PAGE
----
The United States has been at the forefront of efforts that paradoxically attempt to buffer the impacts of Israeli settler-colonialism on the Palestinian population while directly enabling it to continue. Today, Washington stands as Israel’s primary patron, providing it with roughly $3.8 billion in military aid per year. Since 1967, US military aid to Israel has totaled over $120 billion. The United States has also been the largest contributor to the United Nations Relief and Works Agency (UNRWA), established in 1949 to administer relief to Palestinian refugees, and is among the top six donors of aid to the Palestinians since the Oslo Accords of 1993—committing over $5 billion in bilateral assistance. Since the 1970s, Washington has also sought to retain stewardship over the “peace process” and assert its dominance in the Middle East by promoting a resolution to the Israeli-Palestinian conflict. From Camp David in 1978 to the 1993 Oslo Accords to the Annapolis Conference of 2007, Washington has safeguarded Israel’s political objectives while promising to deliver a compromise between Israel and the Palestinians.
US intervention in Palestine has long been defined by a mix of hard and soft power, which includes material support and coordination for Israeli and Palestinian security forces as well as funding for UNRWA and United States Agency for International Aid (USAID) civilian aid projects for Palestinians. The United States has used these levers of power to shore up Israel’s settler colonial project while helping Israel manage and control—often through aid—the Palestinian population.
In light of this dynamic, one might presume that recent US aid cuts to Palestinians under the Trump administration—slashing the budgets for UNRWA, USAID projects and limiting support for Israeli-Palestinian security coordination—would be a welcome development. The implications, however, are more complicated. As Washington sheds any pretense of concern for the Palestinian population by waging unprecedented pressure policies, the Trump administration is undermining its own ability to pacify Palestinians and manage political dynamics on the ground. This moment may provide a promising opening. At the same time, as skewed as American policy has always been, the United States has at times restrained Israel’s most maximalist aspirations. In the absence of any kind of counterweight to the realization of Israel’s full-throttled settler-colonial ambitions, the future appears grim for Palestinians.
In the context of the shifting realignment of US power and intervention in Palestine, the rapid demise of US soft power has three interrelated but distinct effects. First, the United States has undermined its ability to project its will through indirect modalities of rule and governance built into civilian aid and security programs. Second, the Trump administration policies have undermined the long-term viability of US leadership on the international stage. At the same time, however, the US assault on the Palestinians inflicts very real violence, particularly in the Gaza Strip, where sudden US cuts to UNRWA have created significant resource shortages for some of the most vulnerable. This moment is one of uncertainty rather than definitiveness. Amidst these rapidly shifting configurations of power in Palestine the status quo is unraveling; the direction politics will take in the foreseeable future remains to be seen.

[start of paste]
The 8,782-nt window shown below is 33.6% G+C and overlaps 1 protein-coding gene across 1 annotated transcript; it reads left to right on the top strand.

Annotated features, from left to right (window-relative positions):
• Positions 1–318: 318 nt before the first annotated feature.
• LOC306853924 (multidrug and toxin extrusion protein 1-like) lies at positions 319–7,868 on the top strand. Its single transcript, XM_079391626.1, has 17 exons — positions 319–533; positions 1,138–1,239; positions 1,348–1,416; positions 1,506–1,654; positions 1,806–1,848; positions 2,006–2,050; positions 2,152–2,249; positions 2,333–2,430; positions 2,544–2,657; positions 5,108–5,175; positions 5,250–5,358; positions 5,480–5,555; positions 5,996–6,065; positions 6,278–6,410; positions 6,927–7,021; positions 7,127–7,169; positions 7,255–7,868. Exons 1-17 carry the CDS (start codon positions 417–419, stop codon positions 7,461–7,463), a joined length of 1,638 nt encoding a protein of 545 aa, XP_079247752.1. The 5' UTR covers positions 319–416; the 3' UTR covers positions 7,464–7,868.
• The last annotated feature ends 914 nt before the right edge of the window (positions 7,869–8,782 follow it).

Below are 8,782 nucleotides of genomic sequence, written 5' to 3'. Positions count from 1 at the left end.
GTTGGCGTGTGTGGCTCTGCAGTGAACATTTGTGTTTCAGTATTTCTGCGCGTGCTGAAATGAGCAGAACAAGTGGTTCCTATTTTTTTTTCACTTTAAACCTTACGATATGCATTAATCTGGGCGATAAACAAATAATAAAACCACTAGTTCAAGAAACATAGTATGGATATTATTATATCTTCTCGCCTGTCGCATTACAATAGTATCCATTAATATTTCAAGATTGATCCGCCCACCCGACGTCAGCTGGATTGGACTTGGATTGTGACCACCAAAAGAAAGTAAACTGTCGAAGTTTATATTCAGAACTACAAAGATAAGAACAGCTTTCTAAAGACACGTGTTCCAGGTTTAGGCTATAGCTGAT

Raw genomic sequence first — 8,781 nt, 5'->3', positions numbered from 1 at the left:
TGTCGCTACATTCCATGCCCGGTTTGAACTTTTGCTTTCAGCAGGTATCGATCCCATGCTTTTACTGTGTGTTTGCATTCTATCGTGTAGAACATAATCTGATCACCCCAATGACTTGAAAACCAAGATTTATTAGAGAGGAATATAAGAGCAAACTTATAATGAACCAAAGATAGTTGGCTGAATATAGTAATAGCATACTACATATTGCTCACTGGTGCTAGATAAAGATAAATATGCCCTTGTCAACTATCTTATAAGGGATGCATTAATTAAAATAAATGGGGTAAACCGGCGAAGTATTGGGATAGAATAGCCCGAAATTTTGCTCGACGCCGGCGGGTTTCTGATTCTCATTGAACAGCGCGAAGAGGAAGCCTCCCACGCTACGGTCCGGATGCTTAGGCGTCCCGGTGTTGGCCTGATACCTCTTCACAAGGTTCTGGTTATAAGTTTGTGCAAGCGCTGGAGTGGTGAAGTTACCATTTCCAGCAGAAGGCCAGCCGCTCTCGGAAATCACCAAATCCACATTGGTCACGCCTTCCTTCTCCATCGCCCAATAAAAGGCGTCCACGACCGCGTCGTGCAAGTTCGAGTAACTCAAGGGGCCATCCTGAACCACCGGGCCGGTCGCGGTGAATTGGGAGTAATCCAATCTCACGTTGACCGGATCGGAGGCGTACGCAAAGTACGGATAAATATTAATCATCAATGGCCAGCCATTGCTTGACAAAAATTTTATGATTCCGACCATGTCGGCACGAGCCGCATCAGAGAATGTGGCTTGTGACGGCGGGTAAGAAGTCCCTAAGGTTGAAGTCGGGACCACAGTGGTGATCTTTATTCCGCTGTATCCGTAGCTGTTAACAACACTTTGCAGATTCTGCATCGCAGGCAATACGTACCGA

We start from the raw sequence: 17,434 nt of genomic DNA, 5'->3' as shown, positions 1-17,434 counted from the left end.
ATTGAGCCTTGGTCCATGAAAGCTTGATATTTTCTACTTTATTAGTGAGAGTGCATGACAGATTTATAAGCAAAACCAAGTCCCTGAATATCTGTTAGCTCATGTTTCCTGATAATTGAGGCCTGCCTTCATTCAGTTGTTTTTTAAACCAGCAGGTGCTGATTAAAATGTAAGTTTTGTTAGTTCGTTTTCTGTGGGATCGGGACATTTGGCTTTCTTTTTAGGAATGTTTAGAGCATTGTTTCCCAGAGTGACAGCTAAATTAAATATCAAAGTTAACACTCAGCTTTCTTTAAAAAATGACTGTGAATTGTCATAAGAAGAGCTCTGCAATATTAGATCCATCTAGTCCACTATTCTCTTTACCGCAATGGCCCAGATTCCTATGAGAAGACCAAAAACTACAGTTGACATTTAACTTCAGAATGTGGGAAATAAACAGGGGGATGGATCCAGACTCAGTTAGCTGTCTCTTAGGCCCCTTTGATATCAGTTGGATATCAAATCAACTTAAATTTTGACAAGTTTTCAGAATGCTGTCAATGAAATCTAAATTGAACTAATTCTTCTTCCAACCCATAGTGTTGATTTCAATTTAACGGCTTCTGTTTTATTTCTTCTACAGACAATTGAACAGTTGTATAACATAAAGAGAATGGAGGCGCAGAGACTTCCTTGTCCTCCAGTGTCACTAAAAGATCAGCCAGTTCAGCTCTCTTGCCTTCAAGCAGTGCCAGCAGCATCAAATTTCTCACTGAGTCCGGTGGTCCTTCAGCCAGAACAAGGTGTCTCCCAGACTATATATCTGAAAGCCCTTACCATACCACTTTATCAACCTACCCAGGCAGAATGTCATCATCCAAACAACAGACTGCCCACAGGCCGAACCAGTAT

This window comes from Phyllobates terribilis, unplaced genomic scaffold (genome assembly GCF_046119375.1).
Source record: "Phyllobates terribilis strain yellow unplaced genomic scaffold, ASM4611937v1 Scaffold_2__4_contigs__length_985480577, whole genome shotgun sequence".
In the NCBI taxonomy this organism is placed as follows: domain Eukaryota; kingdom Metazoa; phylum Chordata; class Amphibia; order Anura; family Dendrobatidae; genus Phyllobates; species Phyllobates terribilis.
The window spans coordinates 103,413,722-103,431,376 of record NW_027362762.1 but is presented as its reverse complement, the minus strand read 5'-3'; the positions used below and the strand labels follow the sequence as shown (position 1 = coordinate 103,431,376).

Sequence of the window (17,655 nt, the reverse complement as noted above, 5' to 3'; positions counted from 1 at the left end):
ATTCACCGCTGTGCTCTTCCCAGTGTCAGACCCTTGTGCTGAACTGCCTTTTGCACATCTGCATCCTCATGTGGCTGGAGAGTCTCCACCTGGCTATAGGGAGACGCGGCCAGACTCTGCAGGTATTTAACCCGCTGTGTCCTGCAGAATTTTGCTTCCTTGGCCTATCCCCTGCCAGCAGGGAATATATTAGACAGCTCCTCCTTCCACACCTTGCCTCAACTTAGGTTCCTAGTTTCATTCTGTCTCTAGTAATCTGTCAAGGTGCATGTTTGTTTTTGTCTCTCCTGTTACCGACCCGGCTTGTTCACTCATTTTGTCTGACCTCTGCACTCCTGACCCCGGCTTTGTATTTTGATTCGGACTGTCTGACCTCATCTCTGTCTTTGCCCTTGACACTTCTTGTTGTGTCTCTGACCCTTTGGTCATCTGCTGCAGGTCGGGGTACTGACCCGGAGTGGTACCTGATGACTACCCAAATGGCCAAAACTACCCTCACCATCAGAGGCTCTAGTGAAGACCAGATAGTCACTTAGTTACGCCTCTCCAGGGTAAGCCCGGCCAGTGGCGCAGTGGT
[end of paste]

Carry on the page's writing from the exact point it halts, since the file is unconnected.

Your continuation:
A Foregone Veneer
Few following the Trump Administration’s bellicose rhetoric about the Middle East during his presidential campaign would be surprised by the hardline direction in Washington’s new approach toward the Palestinians. While Trump-the-candidate expressed interest in toppling established norms in order to compel the Palestinians to capitulate to Israeli demands, his inner circle departs from precedent only through its even more ardent embrace of Israel. The Trump administration has embraced a zealous Christian Zionist outlook that vocally denies Palestinian national rights and endorses Israel’s most maximalist claims, all the while consorting with anti-Semites and elevating a hyper-militarized vision of the Middle East.
This vision is apparent in the way the Trump administration has broken a number of long-standing norms of US diplomacy such as recognizing Jerusalem as Israel’s capital in May 2018 and expelling the Palestine Liberation Organization (PLO) office from the US capital that September. Taken together, these moves return Washington’s approach to the era before the 1991 Madrid Conference when the United States refused to recognize the PLO. In substance, American-Palestinian diplomatic relations have all but disappeared.
In addition to shifts in the diplomatic arena, the Trump administration ended American civilian aid to the Palestinians in 2018, thus relinquishing the historic US semblance of concern for the welfare of the Palestinian population. In August 2018, the United States ended its contributions to UNRWA, which totaled $360 million in 2017 and constituted over a quarter of the agency’s annual budget. These cuts immediately jeopardized health care, education, employment and food security for Palestinian refugees. Recent reports estimate that over 1 million people in Gaza face dire food insecurity if UNRWA’s budget crisis is left unresolved. The agency has also been forced to slash mental health and short-term employment programs, cutting lifelines to a population under a decade-long siege. Washington’s aggressive new stance went even further in January 2019, when it announced that the United States Agency for International Development (USAID) was ceasing all operations in the occupied Palestinian territories. USAID has since dismissed all but a handful of its staff, abandoned half-finished infrastructure projects including water, road and sewage systems and left underfunded local municipalities to pick up the pieces.